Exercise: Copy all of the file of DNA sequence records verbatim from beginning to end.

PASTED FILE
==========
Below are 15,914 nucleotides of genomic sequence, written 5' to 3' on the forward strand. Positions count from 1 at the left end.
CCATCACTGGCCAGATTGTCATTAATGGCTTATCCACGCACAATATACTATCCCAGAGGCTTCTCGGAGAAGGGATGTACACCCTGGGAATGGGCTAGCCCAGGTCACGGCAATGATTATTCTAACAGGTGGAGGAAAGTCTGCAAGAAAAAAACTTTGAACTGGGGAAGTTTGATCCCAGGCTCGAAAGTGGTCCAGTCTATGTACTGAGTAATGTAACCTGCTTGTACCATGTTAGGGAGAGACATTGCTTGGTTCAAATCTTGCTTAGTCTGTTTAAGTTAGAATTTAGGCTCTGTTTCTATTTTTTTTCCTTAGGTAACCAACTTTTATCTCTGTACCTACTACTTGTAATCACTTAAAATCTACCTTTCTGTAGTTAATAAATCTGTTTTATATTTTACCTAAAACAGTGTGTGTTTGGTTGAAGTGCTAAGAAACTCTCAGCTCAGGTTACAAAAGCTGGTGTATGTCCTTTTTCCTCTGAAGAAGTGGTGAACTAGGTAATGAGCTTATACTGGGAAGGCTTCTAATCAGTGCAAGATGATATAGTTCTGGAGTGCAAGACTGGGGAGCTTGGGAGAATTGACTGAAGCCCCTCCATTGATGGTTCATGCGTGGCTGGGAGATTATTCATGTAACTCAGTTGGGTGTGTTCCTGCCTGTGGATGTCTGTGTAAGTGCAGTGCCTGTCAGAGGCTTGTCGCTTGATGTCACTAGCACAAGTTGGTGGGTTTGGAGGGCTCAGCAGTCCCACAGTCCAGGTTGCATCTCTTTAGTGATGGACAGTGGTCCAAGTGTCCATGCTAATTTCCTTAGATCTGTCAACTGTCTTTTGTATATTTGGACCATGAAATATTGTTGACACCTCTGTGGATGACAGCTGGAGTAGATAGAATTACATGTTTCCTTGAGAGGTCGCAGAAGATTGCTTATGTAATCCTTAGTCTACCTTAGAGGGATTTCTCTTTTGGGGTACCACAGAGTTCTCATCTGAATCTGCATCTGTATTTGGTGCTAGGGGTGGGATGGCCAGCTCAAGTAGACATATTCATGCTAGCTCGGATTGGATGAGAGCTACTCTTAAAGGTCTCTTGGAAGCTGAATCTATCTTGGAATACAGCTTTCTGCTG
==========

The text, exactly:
Below are 15,914 nucleotides of genomic sequence, written 5' to 3' on the forward strand. Positions count from 1 at the left end.
CCATCACTGGCCAGATTGTCATTAATGGCTTATCCACGCACAATATACTATCCCAGAGGCTTCTCGGAGAAGGGATGTACACCCTGGGAATGGGCTAGCCCAGGTCACGGCAATGATTATTCTAACAGGTGGAGGAAAGTCTGCAAGAAAAAAACTTTGAACTGGGGAAGTTTGATCCCAGGCTCGAAAGTGGTCCAGTCTATGTACTGAGTAATGTAACCTGCTTGTACCATGTTAGGGAGAGACATTGCTTGGTTCAAATCTTGCTTAGTCTGTTTAAGTTAGAATTTAGGCTCTGTTTCTATTTTTTTTCCTTAGGTAACCAACTTTTATCTCTGTACCTACTACTTGTAATCACTTAAAATCTACCTTTCTGTAGTTAATAAATCTGTTTTATATTTTACCTAAAACAGTGTGTGTTTGGTTGAAGTGCTAAGAAACTCTCAGCTCAGGTTACAAAAGCTGGTGTATGTCCTTTTTCCTCTGAAGAAGTGGTGAACTAGGTAATGAGCTTATACTGGGAAGGCTTCTAATCAGTGCAAGATGATATAGTTCTGGAGTGCAAGACTGGGGAGCTTGGGAGAATTGACTGAAGCCCCTCCATTGATGGTTCATGCGTGGCTGGGAGATTATTCATGTAACTCAGTTGGGTGTGTTCCTGCCTGTGGATGTCTGTGTAAGTGCAGTGCCTGTCAGAGGCTTGTCGCTTGATGTCACTAGCACAAGTTGGTGGGTTTGGAGGGCTCAGCAGTCCCACAGTCCAGGTTGCATCTCTTTAGTGATGGACAGTGGTCCAAGTGTCCATGCTAATTTCCTTAGATCTGTCAACTGTCTTTTGTATATTTGGACCATGAAATATTGTTGACACCTCTGTGGATGACAGCTGGAGTAGATAGAATTACATGTTTCCTTGAGAGGTCGCAGAAGATTGCTTATGTAATCCTTAGTCTACCTTAGAGGGATTTCTCTTTTGGGGTACCACAGAGTTCTCATCTGAATCTGCATCTGTATTTGGTGCTAGGGGTGGGATGGCCAGCTCAAGTAGACATATTCATGCTAGCTCGGATTGGATGAGAGCTACTCTTAAAGGTCTCTTGGAAGCTGAATCTATCTTGGAATACAGCTTTCTGCTG